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Ana Laws and Stephen Barrass: “Media design for journalism”

August 25, 2016. Tid: 11:15 - 13:00

Bergen Journalism Lab invites you to a guest seminar on Thursday August 25th from 10.15 – 12.00. Our former colleague Ana Sanchez Laws, who now works at Volda University College, will be visiting us along with Stephen Barrass from the University of Canberra. They will each give a talk relating to media design for journalism.

We believe these topics will be particularly interesting for staff members who teach journalism, film and television, and new media, and for activities in relation to Media City Bergen. Please distribute this announcement to master students who might be interested.

Stephen Barrass: “Data Sonification as a Journalistic Medium”

Stephen Barrass

The public release of datasets on the internet by government agencies, environmental scientists, political groups and many other organizations has fostered a social practice of data visualization. The audiences have expectations of production values commensurate with their daily experience of professional visual media. At the same time, access to this data has allowed visual designers and artists to apply their skills to what was previously a field dominated by scientists and engineers. The ‘aesthetic turn’ in data visualization has sparked debates between the new wave and older more scientifically grounded schools of thought on the topic. Sonification is not as well known or commonly practiced as visualization. But sound is a naturally affective, aesthetic and cultural medium. The extension of the aesthetic turn to sonification could transform this field from a scientific curiosity and engineering instrument into a popular mass medium. In this presentation I will give some background on the history of data sonification, and play some examples where sonifications is used as an instrument for scientific observation, including the recent gravity wave chirp. I will then move on to describe the aesthetic turn in sonification and propose that there is a pragmatic aesthetics that distinguishes sonification from the auditory sciences and sonic arts. This proposal will be supported by examples where sonification has been appropriated as a medium for mass communication about social issues, such as the war in Iraq, the size of the US nuclear arsenal, the the uptake by BBC Radio that includes sonifications of the falling pound due to brexit, and immigration crisis. My final speculation is that a journalistic perspective may lead to a future where the general public tunes into sonifications as useful information about the world, and for listening enjoyment as well.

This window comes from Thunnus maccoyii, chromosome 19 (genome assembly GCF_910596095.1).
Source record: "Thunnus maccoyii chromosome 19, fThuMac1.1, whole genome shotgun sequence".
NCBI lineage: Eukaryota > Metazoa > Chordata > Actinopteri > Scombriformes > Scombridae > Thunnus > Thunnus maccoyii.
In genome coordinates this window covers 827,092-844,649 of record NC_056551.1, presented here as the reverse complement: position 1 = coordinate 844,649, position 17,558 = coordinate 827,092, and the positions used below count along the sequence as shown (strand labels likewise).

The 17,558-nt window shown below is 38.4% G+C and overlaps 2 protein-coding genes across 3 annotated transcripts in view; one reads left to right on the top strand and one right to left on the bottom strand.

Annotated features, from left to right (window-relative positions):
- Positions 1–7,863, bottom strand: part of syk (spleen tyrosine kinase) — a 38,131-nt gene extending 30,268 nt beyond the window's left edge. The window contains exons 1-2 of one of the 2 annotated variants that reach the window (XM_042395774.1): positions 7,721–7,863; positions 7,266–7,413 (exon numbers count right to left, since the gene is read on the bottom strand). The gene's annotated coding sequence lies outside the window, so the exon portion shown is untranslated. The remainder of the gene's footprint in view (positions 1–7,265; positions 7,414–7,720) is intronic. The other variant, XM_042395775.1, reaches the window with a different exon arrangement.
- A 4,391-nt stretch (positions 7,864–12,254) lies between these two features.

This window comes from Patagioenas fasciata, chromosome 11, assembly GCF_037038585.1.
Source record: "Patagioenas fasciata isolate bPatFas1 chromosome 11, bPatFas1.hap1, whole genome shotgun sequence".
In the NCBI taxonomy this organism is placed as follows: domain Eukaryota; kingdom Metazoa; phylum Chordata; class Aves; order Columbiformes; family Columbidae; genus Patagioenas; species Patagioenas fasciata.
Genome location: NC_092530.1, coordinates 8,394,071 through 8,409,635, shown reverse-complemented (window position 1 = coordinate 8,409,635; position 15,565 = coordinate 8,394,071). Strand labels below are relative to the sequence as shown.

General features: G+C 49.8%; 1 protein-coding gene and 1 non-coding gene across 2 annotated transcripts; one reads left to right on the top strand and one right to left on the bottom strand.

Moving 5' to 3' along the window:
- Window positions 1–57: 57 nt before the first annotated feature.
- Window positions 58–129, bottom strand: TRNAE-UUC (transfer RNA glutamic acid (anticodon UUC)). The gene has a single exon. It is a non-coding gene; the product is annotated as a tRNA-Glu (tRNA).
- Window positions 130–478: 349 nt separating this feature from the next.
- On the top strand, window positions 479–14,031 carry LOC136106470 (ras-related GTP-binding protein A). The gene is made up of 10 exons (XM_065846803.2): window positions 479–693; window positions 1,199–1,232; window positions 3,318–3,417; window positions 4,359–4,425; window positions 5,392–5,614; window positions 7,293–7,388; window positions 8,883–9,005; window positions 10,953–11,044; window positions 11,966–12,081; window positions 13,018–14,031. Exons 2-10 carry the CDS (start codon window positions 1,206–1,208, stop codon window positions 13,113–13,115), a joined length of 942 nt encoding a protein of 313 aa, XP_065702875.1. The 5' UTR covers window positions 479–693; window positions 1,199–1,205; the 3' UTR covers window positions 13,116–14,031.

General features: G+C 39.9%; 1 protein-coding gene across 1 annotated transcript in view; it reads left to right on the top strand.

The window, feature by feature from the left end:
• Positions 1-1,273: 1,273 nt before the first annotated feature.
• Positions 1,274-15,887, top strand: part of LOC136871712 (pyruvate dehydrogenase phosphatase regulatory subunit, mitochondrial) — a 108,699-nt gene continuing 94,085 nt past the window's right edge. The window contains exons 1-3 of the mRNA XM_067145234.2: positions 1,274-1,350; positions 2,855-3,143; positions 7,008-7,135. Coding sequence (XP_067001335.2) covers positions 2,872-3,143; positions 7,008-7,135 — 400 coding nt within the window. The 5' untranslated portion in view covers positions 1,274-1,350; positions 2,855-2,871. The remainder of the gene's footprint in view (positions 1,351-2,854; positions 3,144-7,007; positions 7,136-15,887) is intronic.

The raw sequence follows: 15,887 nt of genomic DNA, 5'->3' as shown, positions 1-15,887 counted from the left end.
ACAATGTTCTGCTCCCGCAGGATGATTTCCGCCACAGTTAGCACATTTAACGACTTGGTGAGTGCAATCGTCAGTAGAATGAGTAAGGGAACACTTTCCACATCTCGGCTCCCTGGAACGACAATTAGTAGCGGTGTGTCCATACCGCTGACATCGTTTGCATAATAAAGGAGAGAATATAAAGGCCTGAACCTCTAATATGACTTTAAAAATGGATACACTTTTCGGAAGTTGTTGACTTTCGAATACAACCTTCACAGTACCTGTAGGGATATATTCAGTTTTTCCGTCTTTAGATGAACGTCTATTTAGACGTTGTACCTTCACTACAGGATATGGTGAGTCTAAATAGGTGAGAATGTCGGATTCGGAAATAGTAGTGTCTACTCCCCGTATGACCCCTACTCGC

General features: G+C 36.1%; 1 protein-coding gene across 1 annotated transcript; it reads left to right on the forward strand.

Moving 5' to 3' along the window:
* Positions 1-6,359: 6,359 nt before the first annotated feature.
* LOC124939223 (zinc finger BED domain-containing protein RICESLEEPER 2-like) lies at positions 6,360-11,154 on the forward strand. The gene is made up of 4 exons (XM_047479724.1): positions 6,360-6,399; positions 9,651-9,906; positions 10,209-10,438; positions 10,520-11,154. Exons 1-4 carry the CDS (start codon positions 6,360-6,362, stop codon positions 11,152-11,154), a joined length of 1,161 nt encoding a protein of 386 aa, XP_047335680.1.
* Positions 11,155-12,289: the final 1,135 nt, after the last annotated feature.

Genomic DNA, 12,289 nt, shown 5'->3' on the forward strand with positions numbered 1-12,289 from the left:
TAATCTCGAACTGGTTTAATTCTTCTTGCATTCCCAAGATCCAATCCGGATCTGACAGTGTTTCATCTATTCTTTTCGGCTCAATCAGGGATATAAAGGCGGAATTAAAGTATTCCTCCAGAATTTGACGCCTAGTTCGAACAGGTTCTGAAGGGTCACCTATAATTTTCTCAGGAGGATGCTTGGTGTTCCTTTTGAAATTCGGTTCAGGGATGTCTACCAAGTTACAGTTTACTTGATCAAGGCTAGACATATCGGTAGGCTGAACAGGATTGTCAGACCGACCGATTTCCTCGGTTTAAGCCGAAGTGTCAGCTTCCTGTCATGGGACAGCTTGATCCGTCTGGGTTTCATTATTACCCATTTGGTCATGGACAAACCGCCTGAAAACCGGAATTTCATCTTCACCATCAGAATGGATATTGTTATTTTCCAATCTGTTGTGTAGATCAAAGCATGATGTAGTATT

Ana Sanchez Laws: “Embodied learning for media design education”

Dr. Ana Laws
Dr. Ana Laws

In the summer of 2016, we began an initiative to strengthen research and teaching focus on the topic of web documentary at Volda University College. Two core activities were started. The first was a research project to investigate the changes in production processes and narratives at NRK P3 Dokumentar, originally an online podcast. NRK P3 is currently in the process of becoming a televised and multimedia offer, and we are documenting this transformation. The second activity was the launch of a web documentary course at Volda. The course was unique for the College in two ways: it involved close collaboration with industry partners, including NRK, Google and Sunnmøsposten, and it demanded cross-Faculty collaboration in team teaching of the course, which was co-taught between Journalism, Media Production, Media Design, Animation, and PR. These two activities, our research into NRK P3 and the teaching of web documentary, have come together through student’s work on the creation of webdocs for potential publication in NRK P3.

This short talk is about the media design education component of the project. VR and locative media demand that we get out in the field and start addressing the body as one of the components of media design. Exposing students to situations that make them aware of their full sensory experience seems an essential part of any multimedia course, yet it seldom gets included in the design of such courses. Hubert Dreyfus provides us with a framework for embodiment and expertise that is applicable to the question of becoming an expert media designer. Building from examples of work currently done at Volda University College, I probe the extent to which Dreyfus’ ideas can help us rethink the delivery of media design courses.


Auditorium 9. Etg, Institutt for informasjons- og medievitenskap, Det Samfunnsvitenskapelige fakultet
Fosswichelsgate 6
Bergen, 5007